Home » Episodes » Episode 2: How to Plan a Hiking Trip

Finding Your Motivation to Start Hiking

Why

Take a second to figure out why you want to spend more time outside. It might seem trivial, but when the weather gets gloomy and you’d rather stay inside and Netflix (absolutely nothing wrong with that choice either if your body needs it), recalling why you wanted to go hiking initially can be enough of a push to get you to actually do it.

Write it Down

Not to get too motivation on you, but take a second and write it down. Seeing and recalling what motivates you get you to your goals. Literally. So just try it and see what happens. Next time you summit that mountain, you’ll be grateful that you took the time to figure out why you wanted to be outside in the first place.

Ask Others

A great way to try something new is to be inspired. Ask others on the trail why they wanted to hike, join an in-person or online group related to hiking – like To The Trails Podcast FB Group – or try finding a badass story to start.

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Inherent Challenges behind going Hiking

Breaking down what’s standing between you and nature is a perfect starting point to actually getting outside. There are always ways to get outside so all you have to do is figure out what’s preventing you from achieving your goals right now. Any of these sound familiar?

Money

Hiking can be expensive if you let it be. Gear, National Park passes, gas to get you there, it can be a lot. But it does not have to be if you choose to explore options that are right outside. Try starting with your neighborhood or a park that’s nearby and free to the public. And, a reoccurring theme here, you don’t need fancy name-brand gear to explore the world. You just don’t.

Time

Dedicating time to anything comes down to what your priorities are. Finding a way to integrate hikes and explorations into your already existing priorities – such as family, kids, friends, and work – is an accessible way to partner the two.

Planning

Making a plan and sticking to it can be one of the biggest hindrances to actually taking to the trails. Start with something that feels manageable, like your neighborhood or a park that is close to work. Pencil in time to simply take a walk among the trees between a meeting or over your lunch break to start.

Finding a Place

Learning how to find places to explore can be a bit overwhelming at first. Once you become familiar, though, you’ll quickly realize that green spaces are all around you.

Know How

Feeling confident to actually go for a hike can be a big barrier if you let it be. Choosing to go despite being a bit scared of the unknown is an incredible way to prove to yourself that you can do hard things.

Excuses

Pretty self-explanatory challenge, but realizing that you’re making excused and prioritizing other things above taking care of yourself by getting outside is a pretty big one. Now that you’re aware of the excuse, let’s make a plan to find an amazing place for you to explore.

How to Find Green Spaces right Around You

Finding free, accessible things around you is super important. It doesn’t have to look like camping or backpacking. It only has to look like what brings you happiness as you take to the trails.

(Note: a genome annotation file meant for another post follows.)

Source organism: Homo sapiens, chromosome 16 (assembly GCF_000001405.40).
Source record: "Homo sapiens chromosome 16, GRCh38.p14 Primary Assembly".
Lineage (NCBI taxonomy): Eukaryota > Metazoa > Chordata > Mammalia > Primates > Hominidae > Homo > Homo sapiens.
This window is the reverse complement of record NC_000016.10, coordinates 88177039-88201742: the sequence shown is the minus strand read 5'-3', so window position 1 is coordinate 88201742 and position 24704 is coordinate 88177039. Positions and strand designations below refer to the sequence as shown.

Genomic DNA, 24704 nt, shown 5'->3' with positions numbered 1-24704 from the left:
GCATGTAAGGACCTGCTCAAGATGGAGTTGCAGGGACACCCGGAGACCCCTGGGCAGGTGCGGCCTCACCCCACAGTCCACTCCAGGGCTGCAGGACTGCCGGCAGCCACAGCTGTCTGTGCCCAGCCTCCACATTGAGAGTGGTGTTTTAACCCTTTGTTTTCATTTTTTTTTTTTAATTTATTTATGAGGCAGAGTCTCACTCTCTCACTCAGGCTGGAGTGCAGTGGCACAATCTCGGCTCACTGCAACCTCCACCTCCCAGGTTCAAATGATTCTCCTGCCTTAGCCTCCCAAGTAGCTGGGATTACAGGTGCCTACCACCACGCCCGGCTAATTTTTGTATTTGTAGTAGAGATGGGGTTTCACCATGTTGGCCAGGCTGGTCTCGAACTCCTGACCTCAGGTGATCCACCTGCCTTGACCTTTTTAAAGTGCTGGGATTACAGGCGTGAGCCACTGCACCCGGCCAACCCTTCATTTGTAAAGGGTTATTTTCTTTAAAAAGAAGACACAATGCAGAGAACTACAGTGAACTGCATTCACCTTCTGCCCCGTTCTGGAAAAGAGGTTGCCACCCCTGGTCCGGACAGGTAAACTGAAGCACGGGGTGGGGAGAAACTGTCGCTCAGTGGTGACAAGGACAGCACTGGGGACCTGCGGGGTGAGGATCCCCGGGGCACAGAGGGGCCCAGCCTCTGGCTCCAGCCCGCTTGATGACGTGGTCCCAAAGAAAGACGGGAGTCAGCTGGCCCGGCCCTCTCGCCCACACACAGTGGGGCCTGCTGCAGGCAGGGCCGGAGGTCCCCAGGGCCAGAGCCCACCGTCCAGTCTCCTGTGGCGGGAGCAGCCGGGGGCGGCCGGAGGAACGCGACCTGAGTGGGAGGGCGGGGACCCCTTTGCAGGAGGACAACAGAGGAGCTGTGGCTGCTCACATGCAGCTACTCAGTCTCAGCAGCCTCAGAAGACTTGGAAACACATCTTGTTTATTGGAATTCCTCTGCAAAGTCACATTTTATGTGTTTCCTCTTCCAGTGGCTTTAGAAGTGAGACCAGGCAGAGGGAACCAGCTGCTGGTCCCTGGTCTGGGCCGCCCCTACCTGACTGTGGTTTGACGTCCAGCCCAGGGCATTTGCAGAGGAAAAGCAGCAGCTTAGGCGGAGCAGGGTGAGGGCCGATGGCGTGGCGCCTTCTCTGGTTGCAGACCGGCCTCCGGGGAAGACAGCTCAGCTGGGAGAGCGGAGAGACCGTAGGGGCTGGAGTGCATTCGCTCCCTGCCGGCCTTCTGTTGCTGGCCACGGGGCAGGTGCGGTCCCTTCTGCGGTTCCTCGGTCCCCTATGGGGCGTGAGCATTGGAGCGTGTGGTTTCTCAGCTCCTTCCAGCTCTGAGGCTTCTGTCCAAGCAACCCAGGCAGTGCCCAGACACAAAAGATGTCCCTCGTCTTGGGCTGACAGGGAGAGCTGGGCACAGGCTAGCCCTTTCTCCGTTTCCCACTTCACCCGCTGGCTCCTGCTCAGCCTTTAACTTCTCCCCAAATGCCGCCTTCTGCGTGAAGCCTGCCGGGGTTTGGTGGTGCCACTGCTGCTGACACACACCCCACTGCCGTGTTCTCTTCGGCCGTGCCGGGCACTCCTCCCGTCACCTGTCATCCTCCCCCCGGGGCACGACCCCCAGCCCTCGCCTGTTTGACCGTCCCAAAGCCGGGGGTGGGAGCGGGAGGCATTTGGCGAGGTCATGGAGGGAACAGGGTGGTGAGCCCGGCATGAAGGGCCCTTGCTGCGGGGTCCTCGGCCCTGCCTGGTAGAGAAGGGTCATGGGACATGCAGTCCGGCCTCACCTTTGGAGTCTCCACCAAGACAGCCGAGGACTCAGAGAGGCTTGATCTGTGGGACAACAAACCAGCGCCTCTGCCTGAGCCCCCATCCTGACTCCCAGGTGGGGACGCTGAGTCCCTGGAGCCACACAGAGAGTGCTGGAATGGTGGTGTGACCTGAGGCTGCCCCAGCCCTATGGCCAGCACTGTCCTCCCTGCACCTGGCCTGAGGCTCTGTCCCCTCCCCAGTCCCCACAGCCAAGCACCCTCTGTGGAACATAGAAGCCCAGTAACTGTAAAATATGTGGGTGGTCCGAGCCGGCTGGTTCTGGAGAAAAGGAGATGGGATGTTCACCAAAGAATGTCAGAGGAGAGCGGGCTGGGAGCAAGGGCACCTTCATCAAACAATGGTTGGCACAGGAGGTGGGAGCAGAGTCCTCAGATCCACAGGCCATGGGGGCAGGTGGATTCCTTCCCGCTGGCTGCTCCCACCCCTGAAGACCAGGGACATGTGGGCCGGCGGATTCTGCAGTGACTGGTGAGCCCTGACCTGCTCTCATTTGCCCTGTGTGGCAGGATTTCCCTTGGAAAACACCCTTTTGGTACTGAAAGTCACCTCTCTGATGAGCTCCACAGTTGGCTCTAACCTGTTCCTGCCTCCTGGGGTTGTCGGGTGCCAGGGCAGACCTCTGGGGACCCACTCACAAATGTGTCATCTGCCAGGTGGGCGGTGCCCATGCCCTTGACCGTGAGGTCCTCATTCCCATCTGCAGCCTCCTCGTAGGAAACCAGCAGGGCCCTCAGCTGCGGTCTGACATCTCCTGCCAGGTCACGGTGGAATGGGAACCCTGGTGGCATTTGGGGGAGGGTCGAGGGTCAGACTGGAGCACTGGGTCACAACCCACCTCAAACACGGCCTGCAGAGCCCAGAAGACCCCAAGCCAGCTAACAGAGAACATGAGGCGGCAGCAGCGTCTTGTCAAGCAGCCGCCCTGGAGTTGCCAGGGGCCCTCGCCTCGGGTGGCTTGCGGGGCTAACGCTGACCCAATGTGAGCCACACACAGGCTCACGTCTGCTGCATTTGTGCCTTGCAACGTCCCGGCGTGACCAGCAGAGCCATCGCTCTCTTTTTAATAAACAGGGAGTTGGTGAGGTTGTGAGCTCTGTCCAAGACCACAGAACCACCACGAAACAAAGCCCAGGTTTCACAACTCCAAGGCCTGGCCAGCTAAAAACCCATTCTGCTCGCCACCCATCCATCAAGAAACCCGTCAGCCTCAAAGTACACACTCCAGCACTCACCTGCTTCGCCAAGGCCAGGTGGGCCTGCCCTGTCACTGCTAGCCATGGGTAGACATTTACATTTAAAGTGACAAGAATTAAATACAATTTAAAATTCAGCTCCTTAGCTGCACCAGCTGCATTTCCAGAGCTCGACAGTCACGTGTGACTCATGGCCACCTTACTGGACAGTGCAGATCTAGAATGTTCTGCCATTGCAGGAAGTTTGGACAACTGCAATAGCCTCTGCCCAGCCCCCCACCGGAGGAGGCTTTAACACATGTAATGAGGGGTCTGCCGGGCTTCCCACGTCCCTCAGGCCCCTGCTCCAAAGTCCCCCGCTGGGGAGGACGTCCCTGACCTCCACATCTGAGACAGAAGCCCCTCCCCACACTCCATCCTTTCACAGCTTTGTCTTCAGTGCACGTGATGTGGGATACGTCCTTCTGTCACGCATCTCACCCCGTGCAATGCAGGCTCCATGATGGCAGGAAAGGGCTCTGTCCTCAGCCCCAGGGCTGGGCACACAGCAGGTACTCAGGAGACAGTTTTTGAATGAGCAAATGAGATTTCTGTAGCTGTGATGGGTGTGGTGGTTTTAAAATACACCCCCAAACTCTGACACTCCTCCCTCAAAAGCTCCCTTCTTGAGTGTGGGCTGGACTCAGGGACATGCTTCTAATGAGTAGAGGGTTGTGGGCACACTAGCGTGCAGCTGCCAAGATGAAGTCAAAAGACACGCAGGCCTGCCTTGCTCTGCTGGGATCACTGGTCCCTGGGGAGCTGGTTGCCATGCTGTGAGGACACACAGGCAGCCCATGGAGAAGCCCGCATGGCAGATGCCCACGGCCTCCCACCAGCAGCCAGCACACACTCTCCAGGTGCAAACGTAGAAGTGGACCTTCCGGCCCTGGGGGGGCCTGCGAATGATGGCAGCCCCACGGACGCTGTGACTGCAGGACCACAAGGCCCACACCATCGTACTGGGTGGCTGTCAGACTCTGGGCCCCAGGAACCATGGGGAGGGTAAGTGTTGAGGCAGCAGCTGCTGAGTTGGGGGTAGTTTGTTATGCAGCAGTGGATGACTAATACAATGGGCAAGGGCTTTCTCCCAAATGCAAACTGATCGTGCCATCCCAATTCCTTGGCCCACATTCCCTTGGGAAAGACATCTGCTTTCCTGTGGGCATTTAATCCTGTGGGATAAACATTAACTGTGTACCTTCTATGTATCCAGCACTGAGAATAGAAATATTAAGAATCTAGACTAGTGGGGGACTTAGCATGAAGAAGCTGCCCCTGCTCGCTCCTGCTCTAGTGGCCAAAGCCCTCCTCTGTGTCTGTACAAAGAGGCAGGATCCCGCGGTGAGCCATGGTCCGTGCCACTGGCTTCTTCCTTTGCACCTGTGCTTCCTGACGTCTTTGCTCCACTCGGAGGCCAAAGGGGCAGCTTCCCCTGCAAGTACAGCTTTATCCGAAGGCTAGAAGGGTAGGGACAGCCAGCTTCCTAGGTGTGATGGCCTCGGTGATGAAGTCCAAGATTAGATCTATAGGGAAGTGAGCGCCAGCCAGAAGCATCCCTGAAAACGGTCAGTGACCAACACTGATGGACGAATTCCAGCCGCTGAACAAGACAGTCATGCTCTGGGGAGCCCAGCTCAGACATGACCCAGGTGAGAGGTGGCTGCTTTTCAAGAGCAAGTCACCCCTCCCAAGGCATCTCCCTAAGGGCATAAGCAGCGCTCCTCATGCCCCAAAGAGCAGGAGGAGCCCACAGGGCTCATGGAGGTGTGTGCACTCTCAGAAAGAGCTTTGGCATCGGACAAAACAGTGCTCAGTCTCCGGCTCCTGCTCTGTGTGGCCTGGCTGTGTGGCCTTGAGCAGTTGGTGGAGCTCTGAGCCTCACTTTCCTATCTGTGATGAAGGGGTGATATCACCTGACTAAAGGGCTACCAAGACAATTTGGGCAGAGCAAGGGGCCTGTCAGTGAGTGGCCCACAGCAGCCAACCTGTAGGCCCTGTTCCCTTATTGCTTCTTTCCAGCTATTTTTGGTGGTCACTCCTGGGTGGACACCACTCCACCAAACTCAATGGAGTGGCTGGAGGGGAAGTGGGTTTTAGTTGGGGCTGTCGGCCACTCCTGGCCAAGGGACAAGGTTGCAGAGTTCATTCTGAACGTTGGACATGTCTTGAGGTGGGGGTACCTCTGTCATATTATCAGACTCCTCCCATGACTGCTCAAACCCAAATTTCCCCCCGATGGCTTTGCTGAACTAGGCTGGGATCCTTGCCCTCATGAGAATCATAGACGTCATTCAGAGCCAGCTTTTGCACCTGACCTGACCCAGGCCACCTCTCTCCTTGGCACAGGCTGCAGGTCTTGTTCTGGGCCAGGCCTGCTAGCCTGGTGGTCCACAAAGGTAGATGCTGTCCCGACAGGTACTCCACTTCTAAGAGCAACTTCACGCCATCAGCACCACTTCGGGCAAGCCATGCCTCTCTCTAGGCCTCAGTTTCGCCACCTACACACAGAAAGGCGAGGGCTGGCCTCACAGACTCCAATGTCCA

Neighborhoods

Try starting small and checking out a place that you don’t even need to drive to. You can integrate a new hobby as a good way to see your own backyard, neighborhood, or street with a fresh perspective. Identify local floral and fauna with library reference books, give bird watching a go with the Merlin bird app from Cornell Lab of Ornithology, or read a book outside.

Parks

Find parks using Google maps in your area. It’s an easy and simple way to figure out if there are cool places to explore around you that were off the beaten path. Sometimes, there are even trails listed within the parks so you can easily take to the trails.

Campgrounds

Local parks often have cheap campgrounds that you can stay at. Spending a night under the trees but in a nearby campground is a great starting point to more serious backpacking adventures to come.

Different ways and perspectives are in Resources, so check them out if you want additional ideas of how to find unique places.

How to Plan a Hiking Trip

You don’t need to go to a National Park or have a paid State Park pass to do things outside. While those are incredible ways to see natural features and incredible views, you often overlook what’s right around you.

1

The Why

Why do you want to get outside? Take a second to figure out what your motivation is so that you pick a place outside that is perfect for your purpose.

2

Pick a Place

Choosing an incredible place to explore is one of the most exciting parts. Once you start seeing just how many places there are around you to see, you’ll have a whole list ready to go for the upcoming month.

3

Set a Date

Setting a time and place are two ways to make sure that you make a plan and stick to it.

4

Check the Weather

Take a second to check the weather for where you want to hike. Make sure to look at the location of the hike from the trail head to the summit as conditions vary greatly with elevation change. If there’s a park website, look there for weather details.

5

Pack Your Bag

Check out Episode 4 to see the basic hiking gear that you can pack. Packing a go bag so that you’re always ready to hit the trails is an amazing way to ensure that you get outside more.

6

Take to the Trails

The last step is to take to the trails. Grab your bag and go. That’s it!

plan a hiking trip to the mountains

Continue Learning so that You Feel Empowered to Take to More Trails

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